[June 6th marks the NBA’s 75th birthday, so this week I’ve AmericanStudied a handful of basketball figures and stories. Leading up to this crowd-sourced weekend post featuring bball contexts shared by fellow BasketballStudiers—add yours in comments or by email, please!]
First, a few of my favorite SportsStudiers:
And Johanna Mellis
Responding to Wednesday’s Magic Johnson post, Douglas Sackman tweets, “I remember where I was when I heard the news (in Orange County during grad school). I appreciate your take on how Magic's commercial enterprise and vision challenged ‘Fortress LA.’”
Douglas also follows up Thursday’s GOAT post, writing, “YES! Pretty much how I look at it. We learned a lot about MJ from Last Dance and his life context, and he is a compelling figure, as is his rise to greatness. Still, I find much of the investment in him as GOAT over LeBron (or Kareem!) ties into a toxic masculine model of greatness (which avers he made his teammates better by refusing empathy and modeling indomitability), and they romanticize hating the opponents and seeing the game as battle, while LeBron affirms the humanity of his teammates, opponents, and fellow citizens.”
One of my favorite FSU English Studies alums ever, and an up-and-coming sportswriter in his own right, Kurtis Kendall, argues, “Obviously you were taking a different approach, but if we’re talking goat debate, it comes down to your preference of playstyle between Jordan and LeBron (Kareem is definitely 3rd all-time though). I put Jordan at #1 because I'd want the best scorer all time first and foremost, among other reasons. Also, what people forget is Jordan can do the 8 assists and 8 rebounds like LeBron as well (his 88-89 season), while scoring more and shooting more efficiently. He just decided he was more effective scoring than passing, which, it's hard to argue with the results.”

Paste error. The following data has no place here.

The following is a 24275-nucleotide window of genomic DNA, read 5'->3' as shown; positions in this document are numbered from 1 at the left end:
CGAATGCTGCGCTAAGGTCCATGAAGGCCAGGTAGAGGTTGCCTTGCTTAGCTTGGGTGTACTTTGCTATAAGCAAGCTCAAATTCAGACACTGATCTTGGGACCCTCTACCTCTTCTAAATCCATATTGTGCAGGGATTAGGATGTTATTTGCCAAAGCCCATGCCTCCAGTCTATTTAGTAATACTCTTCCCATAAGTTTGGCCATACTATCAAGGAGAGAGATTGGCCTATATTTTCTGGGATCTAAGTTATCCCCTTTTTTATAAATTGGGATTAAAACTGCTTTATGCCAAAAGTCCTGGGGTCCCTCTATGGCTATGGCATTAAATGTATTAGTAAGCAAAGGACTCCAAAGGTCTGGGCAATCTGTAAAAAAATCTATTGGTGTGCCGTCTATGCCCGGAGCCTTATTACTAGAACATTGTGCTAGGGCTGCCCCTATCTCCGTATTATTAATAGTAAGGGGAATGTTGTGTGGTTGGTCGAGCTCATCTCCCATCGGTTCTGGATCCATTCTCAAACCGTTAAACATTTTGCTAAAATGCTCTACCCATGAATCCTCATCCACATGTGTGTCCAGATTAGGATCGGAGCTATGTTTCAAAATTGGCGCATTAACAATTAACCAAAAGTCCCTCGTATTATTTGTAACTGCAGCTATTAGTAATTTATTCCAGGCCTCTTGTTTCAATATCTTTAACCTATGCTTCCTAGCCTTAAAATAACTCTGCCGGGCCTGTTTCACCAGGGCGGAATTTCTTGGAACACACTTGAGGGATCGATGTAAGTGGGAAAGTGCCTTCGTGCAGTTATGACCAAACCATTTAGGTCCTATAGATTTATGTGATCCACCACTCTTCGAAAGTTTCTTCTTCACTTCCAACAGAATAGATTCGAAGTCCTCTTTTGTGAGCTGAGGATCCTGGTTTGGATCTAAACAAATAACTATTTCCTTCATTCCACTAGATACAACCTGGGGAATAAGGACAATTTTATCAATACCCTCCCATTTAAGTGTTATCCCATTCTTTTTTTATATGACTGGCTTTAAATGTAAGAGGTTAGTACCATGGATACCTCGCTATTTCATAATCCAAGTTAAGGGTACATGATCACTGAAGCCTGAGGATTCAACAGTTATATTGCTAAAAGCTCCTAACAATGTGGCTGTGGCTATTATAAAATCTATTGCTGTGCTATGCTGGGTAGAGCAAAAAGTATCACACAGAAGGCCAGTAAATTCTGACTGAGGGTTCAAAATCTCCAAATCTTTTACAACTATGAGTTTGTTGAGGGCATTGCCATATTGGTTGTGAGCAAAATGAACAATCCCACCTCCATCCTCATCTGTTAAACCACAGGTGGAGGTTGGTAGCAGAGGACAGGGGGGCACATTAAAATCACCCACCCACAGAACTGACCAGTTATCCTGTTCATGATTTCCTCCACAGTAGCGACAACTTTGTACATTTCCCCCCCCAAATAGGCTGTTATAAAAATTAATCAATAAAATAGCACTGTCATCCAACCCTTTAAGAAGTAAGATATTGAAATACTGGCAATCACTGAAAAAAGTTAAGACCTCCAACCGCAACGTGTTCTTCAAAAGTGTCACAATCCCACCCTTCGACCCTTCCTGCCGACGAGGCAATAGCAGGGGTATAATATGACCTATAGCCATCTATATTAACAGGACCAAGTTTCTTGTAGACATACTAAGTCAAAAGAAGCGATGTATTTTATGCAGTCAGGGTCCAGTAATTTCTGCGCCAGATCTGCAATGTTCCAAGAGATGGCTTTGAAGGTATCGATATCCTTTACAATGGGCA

Both Glenna Matthews and my FSU colleague Ben Lieberman agree with my choice of Kareem. And the conversation continues at this twitter thread.
Other NBA & basketball thoughts:
Tim McCaffrey writes “When I was a teenager, every year the Lakers seemed to be playing the Celtics in the finals. People used to say that the Celtics were a racist organization, and that the Lakers weren’t (likely because of the race of their star players). I used to get so mad.”
Derek Tang shares, “Grew up watching the Celtic-Showtime Lakers rivalry in full swing, then The Bad Boys, then Jordan's prime. Drifted away from the sport in the 2000s, and still don't follow it anywhere near as closely as I used to. However, my 12-yo son is a huge Luka Doncic fan, and I cannot deny that he makes following the Mavs a whole ton of fun...until they lose in the playoffs and his lack of a strong supporting cast shines through.”
Next series starts Monday,
PS. Other bball stories, histories, or contexts you’d share (in comments or by email)?
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